South African farmworkers speak on issues in strike … and “S.A. an Absolutely No Consequence” Country … Vavi
South African farmworkers speak on issues in strike
By Joshua Lumet and Iqra Qalam
26 November 2012
Following a three-week long standoff with police, the militant uprising, in which two farmworkers were killed, was temporarily suspended after a meeting on November 19, involving farm workers, the Congress of South African Trade Unions (COSATU), the African National Congress (ANC) and the Democratic Alliance (DA).
COATSU and the main political parties, the ANC and the DA, are seeking to demobilize the farmworkers struggle, which follows and has been motivated by the eruption of strikes in the mining industries. Most of the farmworkers are not members of trade unions.
For their part, farmworkers have given the government until December 4 to respond to their demands for an increase in the minimum daily wage from R70 (US$7.75) to R150 ($16.70).
Agriculture Minister Tina Joemat-Pettersson said that the Employment Conditions Commission has met to decide on the basic level of pay for Western Cape farmworkers, but no decision has been made public yet.
There is a great deal of money at stake for the South African ruling class. South Africa exports R3.5 billion worth of table grapes.
The Hex River Valley—which includes De Doorns, the epicentre of worker unrest—makes up 34 percent of industry production by volume and 28 percent in value terms, according to Rhomona Gounden, manager for trade, marketing and communications at the South African Table Grape Industry.
Striking farm workers brought the table grape industry to a standstill.
Janus Goosen, owner of the Ou Stasie farm outside Wolseley, said they could not complete their harvest and that it was difficult to project damages.
“If there is another strike many farms could really suffer.
We can’t handle another strike, so we are just praying that government can come up with a solution before December 4.”
Farmworkers, who had not been paid for the duration of the strike, returned to work in anticipation of government’s decision.
The majority of farmworkers believe that, in the absence of a government decision to increase the minimum wage to R150, an even bigger confrontation lies ahead.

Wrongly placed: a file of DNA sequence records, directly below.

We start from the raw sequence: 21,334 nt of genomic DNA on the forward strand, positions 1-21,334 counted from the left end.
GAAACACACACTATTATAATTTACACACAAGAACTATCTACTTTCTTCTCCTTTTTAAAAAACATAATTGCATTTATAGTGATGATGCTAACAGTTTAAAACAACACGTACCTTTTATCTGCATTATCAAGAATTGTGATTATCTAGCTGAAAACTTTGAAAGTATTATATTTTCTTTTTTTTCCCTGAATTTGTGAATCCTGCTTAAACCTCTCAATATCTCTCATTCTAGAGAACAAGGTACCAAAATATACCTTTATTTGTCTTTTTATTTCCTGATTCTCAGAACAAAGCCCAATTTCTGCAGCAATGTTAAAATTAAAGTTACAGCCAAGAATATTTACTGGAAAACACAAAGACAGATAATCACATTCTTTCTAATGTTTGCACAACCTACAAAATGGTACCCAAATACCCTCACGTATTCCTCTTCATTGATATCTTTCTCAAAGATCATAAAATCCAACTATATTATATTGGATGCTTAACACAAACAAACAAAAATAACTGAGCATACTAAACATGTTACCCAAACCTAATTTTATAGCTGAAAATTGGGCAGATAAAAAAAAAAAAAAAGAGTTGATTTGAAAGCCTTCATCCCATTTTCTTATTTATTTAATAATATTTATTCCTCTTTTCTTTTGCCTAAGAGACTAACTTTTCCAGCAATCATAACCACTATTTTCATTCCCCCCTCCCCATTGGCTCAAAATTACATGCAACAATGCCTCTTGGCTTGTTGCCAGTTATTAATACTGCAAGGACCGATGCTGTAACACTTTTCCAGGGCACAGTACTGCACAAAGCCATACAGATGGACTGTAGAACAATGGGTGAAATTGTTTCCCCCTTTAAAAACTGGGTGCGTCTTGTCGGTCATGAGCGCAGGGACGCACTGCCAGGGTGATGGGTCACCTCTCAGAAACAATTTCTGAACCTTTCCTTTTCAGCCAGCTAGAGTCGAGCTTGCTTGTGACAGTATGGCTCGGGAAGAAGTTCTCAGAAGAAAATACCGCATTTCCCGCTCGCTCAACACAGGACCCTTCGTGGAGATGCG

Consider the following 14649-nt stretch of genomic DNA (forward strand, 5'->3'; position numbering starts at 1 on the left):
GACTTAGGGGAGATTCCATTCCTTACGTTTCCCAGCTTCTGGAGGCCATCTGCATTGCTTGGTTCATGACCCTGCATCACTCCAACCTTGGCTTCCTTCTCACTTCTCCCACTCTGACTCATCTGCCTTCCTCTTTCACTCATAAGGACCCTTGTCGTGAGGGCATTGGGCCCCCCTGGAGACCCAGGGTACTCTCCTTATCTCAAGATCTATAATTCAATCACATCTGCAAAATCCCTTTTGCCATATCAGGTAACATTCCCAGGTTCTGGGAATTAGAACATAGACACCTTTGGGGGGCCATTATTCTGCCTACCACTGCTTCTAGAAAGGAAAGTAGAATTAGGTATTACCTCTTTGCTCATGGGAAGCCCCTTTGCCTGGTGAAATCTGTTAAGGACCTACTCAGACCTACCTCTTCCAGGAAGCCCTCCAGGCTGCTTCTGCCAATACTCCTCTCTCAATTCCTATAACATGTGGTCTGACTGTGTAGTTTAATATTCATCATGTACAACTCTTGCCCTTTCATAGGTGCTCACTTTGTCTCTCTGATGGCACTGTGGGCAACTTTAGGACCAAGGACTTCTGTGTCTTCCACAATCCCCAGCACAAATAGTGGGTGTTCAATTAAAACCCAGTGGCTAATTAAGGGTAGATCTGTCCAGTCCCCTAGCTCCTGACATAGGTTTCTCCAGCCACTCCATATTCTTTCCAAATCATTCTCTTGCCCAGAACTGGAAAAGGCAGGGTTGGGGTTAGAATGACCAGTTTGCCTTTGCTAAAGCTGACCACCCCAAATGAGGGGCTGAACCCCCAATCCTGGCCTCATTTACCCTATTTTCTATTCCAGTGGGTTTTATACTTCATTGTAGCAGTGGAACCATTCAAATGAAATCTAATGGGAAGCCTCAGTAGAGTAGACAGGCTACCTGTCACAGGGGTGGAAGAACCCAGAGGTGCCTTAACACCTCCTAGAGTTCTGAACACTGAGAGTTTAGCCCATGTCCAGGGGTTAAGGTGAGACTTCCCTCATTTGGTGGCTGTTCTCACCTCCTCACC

The situation remains extremely tense.
Nico Williams, leader of an ad hoc committee of farmworkers in Wolseley said that the initial strike “would be nothing compared to what can follow if the government does not come up with something concrete before the deadline of December 4.
We are putting our faith in this process because workers risked a lot with the original strike.”
Jacques Minnaar, a 43-year-old farmworker from the Pine Valley area of Wolseley, said that R70 per day did not even enable workers to meet their most basic needs.
He continued, “I am a temporary worker and have been for many years.
To think that earning even R150 per day would make people a lot better off is not true.
People actually really need the extra money just to buy food, because you must remember that a lot of people are not employed and they depend on those that work for their survival.”
Minnaar said that up to 10 people have to survive on one person’s earnings.
Farmworker Justice Mohlane said that workers were ready to strike again if their wage demands are not met.
He said that farmworkers continued to find inspiration from their “brothers” in the mining industry.
On 16 August, thirty-four mineworkers at the British-based Lonmin platinum mine in Marikana were massacred by the police, and another 78 were wounded.
Lonmin eventually conceded to mineworkers’ demands and gave significant salary increases.
At its height, the strike action spread across the entire mining industry, involving more than 100,000 miners in the platinum, gold and iron ore industries.
Farmworker Jan Jonathan from the Ou Stasie farm in the Wolseley area said, “I think people went on strike mainly because they want a better life.
That includes people who have been living on farms all their lives and also seasonal workers.
That is the main reason for the current situation.”
Magdalena Daniels worked for 18 years as a domestic worker for the Dicey family on the La Plaisante farm.
Magdalena is the mother of 27-year-old Michael Daniels, her only child, who was shot dead by the South African Police Services (SAPS) in Wolseley two weeks ago.
Describing the circumstances of farmworkers, Magdalena said that R70 per day was just not enough to make ends meet. “The cost of living goes up every year. And year after year it becomes more difficult for people to make ends meet.